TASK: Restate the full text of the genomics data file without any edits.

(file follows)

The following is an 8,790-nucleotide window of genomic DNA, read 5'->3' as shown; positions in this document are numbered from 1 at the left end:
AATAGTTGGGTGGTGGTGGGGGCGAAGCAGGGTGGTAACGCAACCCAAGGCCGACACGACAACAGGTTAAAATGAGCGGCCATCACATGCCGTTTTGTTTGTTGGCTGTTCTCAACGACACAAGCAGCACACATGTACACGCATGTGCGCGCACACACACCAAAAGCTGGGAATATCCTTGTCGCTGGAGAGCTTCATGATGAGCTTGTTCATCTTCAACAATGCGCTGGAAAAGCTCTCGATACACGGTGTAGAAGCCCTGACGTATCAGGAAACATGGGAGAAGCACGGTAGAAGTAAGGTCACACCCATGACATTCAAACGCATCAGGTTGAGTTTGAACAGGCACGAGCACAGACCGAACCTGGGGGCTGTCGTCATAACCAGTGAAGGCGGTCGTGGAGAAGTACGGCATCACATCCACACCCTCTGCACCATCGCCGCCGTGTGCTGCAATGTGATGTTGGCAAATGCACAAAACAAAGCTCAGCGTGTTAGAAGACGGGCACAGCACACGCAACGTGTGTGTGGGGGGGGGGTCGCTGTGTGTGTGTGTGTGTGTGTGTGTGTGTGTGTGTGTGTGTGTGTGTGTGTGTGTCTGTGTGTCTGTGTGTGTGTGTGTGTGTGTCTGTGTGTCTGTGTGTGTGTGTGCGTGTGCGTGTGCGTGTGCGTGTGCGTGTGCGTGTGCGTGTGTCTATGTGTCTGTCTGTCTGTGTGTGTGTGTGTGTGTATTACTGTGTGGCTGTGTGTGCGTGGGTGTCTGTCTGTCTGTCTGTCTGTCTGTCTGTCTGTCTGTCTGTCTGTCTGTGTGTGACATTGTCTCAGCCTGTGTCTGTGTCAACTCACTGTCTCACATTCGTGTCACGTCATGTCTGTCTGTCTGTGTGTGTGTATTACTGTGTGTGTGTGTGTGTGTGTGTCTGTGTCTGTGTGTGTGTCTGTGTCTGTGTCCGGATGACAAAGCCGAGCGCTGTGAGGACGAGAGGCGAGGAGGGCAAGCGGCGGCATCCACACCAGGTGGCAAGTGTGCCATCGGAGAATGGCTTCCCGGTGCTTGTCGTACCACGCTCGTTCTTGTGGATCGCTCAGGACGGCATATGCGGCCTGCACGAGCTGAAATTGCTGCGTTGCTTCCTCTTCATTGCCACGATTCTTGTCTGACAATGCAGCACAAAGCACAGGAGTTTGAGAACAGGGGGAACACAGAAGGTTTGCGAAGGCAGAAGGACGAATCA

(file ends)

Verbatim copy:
The following is an 8,790-nucleotide window of genomic DNA, read 5'->3' as shown; positions in this document are numbered from 1 at the left end:
AATAGTTGGGTGGTGGTGGGGGCGAAGCAGGGTGGTAACGCAACCCAAGGCCGACACGACAACAGGTTAAAATGAGCGGCCATCACATGCCGTTTTGTTTGTTGGCTGTTCTCAACGACACAAGCAGCACACATGTACACGCATGTGCGCGCACACACACCAAAAGCTGGGAATATCCTTGTCGCTGGAGAGCTTCATGATGAGCTTGTTCATCTTCAACAATGCGCTGGAAAAGCTCTCGATACACGGTGTAGAAGCCCTGACGTATCAGGAAACATGGGAGAAGCACGGTAGAAGTAAGGTCACACCCATGACATTCAAACGCATCAGGTTGAGTTTGAACAGGCACGAGCACAGACCGAACCTGGGGGCTGTCGTCATAACCAGTGAAGGCGGTCGTGGAGAAGTACGGCATCACATCCACACCCTCTGCACCATCGCCGCCGTGTGCTGCAATGTGATGTTGGCAAATGCACAAAACAAAGCTCAGCGTGTTAGAAGACGGGCACAGCACACGCAACGTGTGTGTGGGGGGGGGGTCGCTGTGTGTGTGTGTGTGTGTGTGTGTGTGTGTGTGTGTGTGTGTGTGTGTGTGTGTCTGTGTGTCTGTGTGTGTGTGTGTGTGTGTCTGTGTGTCTGTGTGTGTGTGTGCGTGTGCGTGTGCGTGTGCGTGTGCGTGTGCGTGTGCGTGTGTCTATGTGTCTGTCTGTCTGTGTGTGTGTGTGTGTGTATTACTGTGTGGCTGTGTGTGCGTGGGTGTCTGTCTGTCTGTCTGTCTGTCTGTCTGTCTGTCTGTCTGTCTGTCTGTGTGTGACATTGTCTCAGCCTGTGTCTGTGTCAACTCACTGTCTCACATTCGTGTCACGTCATGTCTGTCTGTCTGTGTGTGTGTATTACTGTGTGTGTGTGTGTGTGTGTGTCTGTGTCTGTGTGTGTGTCTGTGTCTGTGTCCGGATGACAAAGCCGAGCGCTGTGAGGACGAGAGGCGAGGAGGGCAAGCGGCGGCATCCACACCAGGTGGCAAGTGTGCCATCGGAGAATGGCTTCCCGGTGCTTGTCGTACCACGCTCGTTCTTGTGGATCGCTCAGGACGGCATATGCGGCCTGCACGAGCTGAAATTGCTGCGTTGCTTCCTCTTCATTGCCACGATTCTTGTCTGACAATGCAGCACAAAGCACAGGAGTTTGAGAACAGGGGGAACACAGAAGGTTTGCGAAGGCAGAAGGACGAATCA